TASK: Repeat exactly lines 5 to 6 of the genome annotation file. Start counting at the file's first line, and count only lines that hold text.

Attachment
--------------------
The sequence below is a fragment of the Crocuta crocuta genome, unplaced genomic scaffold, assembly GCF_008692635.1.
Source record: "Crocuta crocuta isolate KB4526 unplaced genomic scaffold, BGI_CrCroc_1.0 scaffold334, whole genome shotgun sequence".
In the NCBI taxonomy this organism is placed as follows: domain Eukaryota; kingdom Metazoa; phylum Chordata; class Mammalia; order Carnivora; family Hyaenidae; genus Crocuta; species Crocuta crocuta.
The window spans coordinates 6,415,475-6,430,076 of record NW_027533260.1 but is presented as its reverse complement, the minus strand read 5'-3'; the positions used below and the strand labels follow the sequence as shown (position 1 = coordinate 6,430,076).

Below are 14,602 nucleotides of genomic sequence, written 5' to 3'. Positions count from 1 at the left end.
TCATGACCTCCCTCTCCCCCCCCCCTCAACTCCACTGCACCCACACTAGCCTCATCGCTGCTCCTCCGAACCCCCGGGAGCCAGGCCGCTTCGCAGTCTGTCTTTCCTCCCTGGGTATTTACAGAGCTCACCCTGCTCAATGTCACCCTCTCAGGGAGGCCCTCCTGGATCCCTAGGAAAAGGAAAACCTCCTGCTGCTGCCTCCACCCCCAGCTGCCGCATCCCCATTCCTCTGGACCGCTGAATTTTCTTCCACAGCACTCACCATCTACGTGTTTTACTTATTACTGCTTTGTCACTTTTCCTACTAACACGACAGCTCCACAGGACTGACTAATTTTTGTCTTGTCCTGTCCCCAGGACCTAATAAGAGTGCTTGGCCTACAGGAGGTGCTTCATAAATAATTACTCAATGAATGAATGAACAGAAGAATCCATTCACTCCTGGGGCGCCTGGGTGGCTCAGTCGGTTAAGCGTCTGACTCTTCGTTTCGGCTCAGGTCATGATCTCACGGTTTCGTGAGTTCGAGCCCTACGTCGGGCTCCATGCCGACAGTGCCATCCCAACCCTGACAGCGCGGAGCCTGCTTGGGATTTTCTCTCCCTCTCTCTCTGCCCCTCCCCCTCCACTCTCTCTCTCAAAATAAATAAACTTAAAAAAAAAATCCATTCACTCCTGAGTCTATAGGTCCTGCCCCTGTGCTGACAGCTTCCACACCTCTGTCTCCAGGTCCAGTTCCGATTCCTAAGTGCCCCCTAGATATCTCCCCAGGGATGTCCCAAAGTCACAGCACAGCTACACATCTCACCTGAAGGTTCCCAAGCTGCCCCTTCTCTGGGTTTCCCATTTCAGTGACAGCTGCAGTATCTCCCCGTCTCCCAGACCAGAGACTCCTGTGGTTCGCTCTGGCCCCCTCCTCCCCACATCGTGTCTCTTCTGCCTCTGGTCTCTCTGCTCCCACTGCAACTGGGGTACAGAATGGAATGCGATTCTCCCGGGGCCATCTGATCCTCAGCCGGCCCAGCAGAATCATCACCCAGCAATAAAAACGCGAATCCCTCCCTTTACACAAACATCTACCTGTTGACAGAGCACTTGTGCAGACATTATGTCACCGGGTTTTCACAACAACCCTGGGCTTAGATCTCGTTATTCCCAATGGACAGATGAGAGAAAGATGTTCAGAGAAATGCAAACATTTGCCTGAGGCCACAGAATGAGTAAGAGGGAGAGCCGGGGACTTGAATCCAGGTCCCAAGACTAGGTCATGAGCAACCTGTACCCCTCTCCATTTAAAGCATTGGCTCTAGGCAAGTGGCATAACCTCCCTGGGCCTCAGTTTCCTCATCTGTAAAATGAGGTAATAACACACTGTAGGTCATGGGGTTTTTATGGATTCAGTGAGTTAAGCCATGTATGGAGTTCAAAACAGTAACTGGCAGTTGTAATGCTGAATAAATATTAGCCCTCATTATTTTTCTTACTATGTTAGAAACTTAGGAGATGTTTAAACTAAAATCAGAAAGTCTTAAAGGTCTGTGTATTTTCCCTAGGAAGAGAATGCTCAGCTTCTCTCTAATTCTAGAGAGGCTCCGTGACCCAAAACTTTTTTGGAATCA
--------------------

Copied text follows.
Below are 14,602 nucleotides of genomic sequence, written 5' to 3'. Positions count from 1 at the left end.
TCATGACCTCCCTCTCCCCCCCCCCTCAACTCCACTGCACCCACACTAGCCTCATCGCTGCTCCTCCGAACCCCCGGGAGCCAGGCCGCTTCGCAGTCTGTCTTTCCTCCCTGGGTATTTACAGAGCTCACCCTGCTCAATGTCACCCTCTCAGGGAGGCCCTCCTGGATCCCTAGGAAAAGGAAAACCTCCTGCTGCTGCCTCCACCCCCAGCTGCCGCATCCCCATTCCTCTGGACCGCTGAATTTTCTTCCACAGCACTCACCATCTACGTGTTTTACTTATTACTGCTTTGTCACTTTTCCTACTAACACGACAGCTCCACAGGACTGACTAATTTTTGTCTTGTCCTGTCCCCAGGACCTAATAAGAGTGCTTGGCCTACAGGAGGTGCTTCATAAATAATTACTCAATGAATGAATGAACAGAAGAATCCATTCACTCCTGGGGCGCCTGGGTGGCTCAGTCGGTTAAGCGTCTGACTCTTCGTTTCGGCTCAGGTCATGATCTCACGGTTTCGTGAGTTCGAGCCCTACGTCGGGCTCCATGCCGACAGTGCCATCCCAACCCTGACAGCGCGGAGCCTGCTTGGGATTTTCTCTCCCTCTCTCTCTGCCCCTCCCCCTCCACTCTCTCTCTCAAAATAAATAAACTTAAAAAAAAAATCCATTCACTCCTGAGTCTATAGGTCCTGCCCCTGTGCTGACAGCTTCCACACCTCTGTCTCCAGGTCCAGTTCCGATTCCTAAGTGCCCCCTAGATATCTCCCCAGGGATGTCCCAAAGTCACAGCACAGCTACACATCTCACCTGAAGGTTCCCAAGCTGCCCCTTCTCTGGGTTTCCCATTTCAGTGACAGCTGCAGTATCTCCCCGTCTCCCAGACCAGAGACTCCTGTGGTTCGCTCTGGCCCCCTCCTCCCCACATCGTGTCTCTTCTGCCTCTGGTCTCTCTGCTCCCACTGCAACTGGGGTACAGAATGGAATGCGATTCTCCCGGGGCCATCTGATCCTCAGCCGGCCCAGCAGAATCATCACCCAGCAATAAAAACGCGAATCCCTCCCTTTACACAAACATCTACCTGTTGACAGAGCACTTGTGCAGACATTATGTCACCGGGTTTTCACAACAACCCTGGGCTTAGATCTCGTTATTCCCAATGGACAGATGAGAGAAAGATGTTCAGAGAAATGCAAACATTTGCCTGAGGCCACAGAATGAGTAAGAGGGAGAGCCGGGGACTTGAATCCAGGTCCCAAGACTAGGTCATGAGCAACCTGTACCCCTCTCCATTTAAAGCATTGGCTCTAGGCAAGTGGCATAACCTCCCTGGGCCTCAGTTTCCTCATCTGTAAAATGAGGTAATAACACACTGTAGGTCATGGGGTTTTTATGGATTCAGTGAGTTAAGCCATGTATGGAGTTCAAAACAGTAACTGGCAGTTGTAATGCTGAATAAATATTAGCCCTCATTATTTTTCTTACTATGTTAGAAACTTAGGAGATGTTTAAACTAAAATCAGAAAGTCTTAAAGGTCTGTGTATTTTCCCTAGGAAGAGAATGCTCAGCTTCTCTCTAATTCTAGAGAGGCTCCGTGACCCAAAACTTTTTTGGAATCA